POSTED: Tuesday, February 12, 2013 - 6:29pm
UPDATED: Wednesday, May 22, 2013 - 12:15pm
KETK took a look at the CSCOPE curriculum used in 70% of Texas school districts a few days ago, and that generated several responses.
We examined the objections most teachers had about the program’s rapid pace, and rigid restrictions on what some saw as teacher creativity in the classroom.
But some conservative groups have been circulating an email charging the coursework is pro-Islamic in its section on comparative religions.
“There are lessons that incorporate comparative religions because those are in our standards,” says Nancy Swanson director of curriculum for TISd. “Our students are required to learn about the 7 major religions because they have such a great impact on our country and the relationships that our country has with other countries.”
They also point to a project where 6th grade students were asked to design a flag for a new nation…a socialist nation.
The Irving school District got the same emails and commissioned a study of the charges.
They found no religious bias, and in the world religions section, Christianity was mentioned twice as much as any other faith.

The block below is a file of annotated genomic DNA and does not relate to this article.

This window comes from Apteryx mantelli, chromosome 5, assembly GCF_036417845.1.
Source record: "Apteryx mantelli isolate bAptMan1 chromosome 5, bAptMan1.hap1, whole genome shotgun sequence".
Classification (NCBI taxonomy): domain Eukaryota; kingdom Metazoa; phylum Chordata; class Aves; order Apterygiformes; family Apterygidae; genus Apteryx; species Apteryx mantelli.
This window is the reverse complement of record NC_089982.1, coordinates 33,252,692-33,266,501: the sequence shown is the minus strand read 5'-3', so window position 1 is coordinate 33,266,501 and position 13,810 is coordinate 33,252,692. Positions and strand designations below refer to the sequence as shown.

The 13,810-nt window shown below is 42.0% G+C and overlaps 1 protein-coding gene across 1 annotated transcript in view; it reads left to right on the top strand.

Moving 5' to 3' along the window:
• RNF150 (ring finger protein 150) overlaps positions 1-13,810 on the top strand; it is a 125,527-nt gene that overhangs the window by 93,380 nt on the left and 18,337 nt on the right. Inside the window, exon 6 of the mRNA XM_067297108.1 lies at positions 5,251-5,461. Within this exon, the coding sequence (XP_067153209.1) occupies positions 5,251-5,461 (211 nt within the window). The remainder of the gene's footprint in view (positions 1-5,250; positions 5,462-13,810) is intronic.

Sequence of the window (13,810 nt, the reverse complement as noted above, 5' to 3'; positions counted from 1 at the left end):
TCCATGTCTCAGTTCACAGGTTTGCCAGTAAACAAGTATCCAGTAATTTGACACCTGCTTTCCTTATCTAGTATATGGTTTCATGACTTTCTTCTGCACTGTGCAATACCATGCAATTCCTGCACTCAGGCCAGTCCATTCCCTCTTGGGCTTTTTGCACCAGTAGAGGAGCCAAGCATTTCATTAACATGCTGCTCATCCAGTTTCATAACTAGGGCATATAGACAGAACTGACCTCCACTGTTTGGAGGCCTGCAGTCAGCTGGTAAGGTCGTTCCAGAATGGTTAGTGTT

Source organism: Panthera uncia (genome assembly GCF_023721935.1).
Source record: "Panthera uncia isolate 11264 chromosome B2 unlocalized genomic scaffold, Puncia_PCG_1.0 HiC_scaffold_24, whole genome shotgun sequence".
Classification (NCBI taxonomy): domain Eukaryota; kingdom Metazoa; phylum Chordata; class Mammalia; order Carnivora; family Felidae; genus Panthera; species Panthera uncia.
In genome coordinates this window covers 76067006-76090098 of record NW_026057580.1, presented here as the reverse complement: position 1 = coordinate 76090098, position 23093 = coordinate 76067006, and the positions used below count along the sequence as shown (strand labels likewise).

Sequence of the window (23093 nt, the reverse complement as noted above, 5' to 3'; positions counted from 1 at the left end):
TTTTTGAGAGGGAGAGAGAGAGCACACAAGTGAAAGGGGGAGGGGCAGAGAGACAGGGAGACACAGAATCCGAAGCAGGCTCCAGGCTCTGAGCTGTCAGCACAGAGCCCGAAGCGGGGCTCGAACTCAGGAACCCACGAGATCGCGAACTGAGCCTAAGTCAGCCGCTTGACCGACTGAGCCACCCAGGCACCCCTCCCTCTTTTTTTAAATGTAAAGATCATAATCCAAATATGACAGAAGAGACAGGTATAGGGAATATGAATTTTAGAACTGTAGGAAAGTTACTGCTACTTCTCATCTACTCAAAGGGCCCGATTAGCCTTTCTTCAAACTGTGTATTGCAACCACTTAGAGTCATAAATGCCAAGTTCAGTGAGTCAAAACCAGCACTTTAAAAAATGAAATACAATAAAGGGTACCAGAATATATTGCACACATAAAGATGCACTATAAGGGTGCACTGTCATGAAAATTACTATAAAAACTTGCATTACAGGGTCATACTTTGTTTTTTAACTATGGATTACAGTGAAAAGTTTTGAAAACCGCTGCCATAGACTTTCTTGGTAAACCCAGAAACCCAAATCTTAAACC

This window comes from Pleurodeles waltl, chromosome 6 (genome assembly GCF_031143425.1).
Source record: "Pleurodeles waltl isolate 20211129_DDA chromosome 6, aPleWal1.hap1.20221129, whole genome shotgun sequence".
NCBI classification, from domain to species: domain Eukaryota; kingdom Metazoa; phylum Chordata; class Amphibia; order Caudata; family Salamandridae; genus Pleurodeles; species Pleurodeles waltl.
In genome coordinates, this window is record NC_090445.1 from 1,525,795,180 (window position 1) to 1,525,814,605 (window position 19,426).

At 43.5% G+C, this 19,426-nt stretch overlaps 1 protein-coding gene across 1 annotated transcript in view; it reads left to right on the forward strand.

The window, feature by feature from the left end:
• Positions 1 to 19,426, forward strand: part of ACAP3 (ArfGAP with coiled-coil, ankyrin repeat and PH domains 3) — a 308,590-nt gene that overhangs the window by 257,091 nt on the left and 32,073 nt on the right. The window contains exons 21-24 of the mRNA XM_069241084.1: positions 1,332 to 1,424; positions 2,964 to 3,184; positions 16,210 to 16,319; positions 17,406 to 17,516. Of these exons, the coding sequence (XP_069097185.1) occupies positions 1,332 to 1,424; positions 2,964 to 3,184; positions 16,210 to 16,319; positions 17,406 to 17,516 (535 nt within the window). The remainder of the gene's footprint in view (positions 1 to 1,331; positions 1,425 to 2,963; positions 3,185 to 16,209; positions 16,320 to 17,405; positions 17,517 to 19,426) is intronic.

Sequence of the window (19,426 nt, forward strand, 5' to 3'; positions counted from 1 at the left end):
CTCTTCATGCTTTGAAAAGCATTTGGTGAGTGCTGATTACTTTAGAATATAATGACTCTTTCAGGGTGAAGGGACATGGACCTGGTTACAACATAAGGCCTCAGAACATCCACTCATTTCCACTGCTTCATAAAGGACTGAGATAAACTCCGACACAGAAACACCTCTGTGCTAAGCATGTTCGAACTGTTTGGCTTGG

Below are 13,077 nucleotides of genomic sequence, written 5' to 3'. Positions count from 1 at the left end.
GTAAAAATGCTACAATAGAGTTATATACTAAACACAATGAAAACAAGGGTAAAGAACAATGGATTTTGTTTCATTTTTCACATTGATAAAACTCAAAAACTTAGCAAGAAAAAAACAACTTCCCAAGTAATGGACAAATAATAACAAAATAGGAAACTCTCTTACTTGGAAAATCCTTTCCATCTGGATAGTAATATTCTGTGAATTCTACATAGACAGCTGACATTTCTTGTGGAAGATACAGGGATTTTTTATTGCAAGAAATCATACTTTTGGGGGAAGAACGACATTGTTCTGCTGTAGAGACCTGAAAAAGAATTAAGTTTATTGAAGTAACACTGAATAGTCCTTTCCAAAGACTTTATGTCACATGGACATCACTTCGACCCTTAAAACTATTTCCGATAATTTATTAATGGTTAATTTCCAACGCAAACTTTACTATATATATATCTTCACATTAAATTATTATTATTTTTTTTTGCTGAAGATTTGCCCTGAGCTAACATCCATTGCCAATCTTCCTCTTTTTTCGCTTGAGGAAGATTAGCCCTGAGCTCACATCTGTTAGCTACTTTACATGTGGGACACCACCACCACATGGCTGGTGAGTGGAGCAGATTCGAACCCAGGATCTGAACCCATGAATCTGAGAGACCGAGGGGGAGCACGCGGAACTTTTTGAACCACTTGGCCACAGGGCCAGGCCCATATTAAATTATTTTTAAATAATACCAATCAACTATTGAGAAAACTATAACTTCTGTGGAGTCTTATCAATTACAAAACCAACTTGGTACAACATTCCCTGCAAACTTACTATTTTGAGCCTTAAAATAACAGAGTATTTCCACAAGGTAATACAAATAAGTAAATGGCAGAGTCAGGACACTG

The investigation found the only religious bias was against radical Islam.
The flag project was not for 6th graders but high school students and was an exercise to engage the student as the subject of communism was introduced in world history.
That section was specifically geared toward a past version of the TEKS test, and is no longer included.
The email charges that CSCOPE claims the Boston Tea Party was an act of terrorism.
Actually, that lesson, which is no longer in the curriculum, was a demonstration that the same act can be viewed differently from different perspectives, specifically, the American versus British point of view.
The email never mentions the context.
“We want our students to be very critical thinkers,” Swanson says, “so that means we want kids to be able to look at things from multiple perspectives. We want them to be able to compare and contrast concepts and movements and people and ideas and cultures and all of those things.”
I n fact, the email appears to take elements out of context, according to the Irving study.
Whatever CSCOPE’s faults, they concluded, bias wasn’t one of them.
“And we’re really hoping we can open that up even further so that parents have more ease in accessing some of these documents in Cscope,” Swanson told us. “And I think it will quell some of their anxieties and fears about what’s happing in their schools.”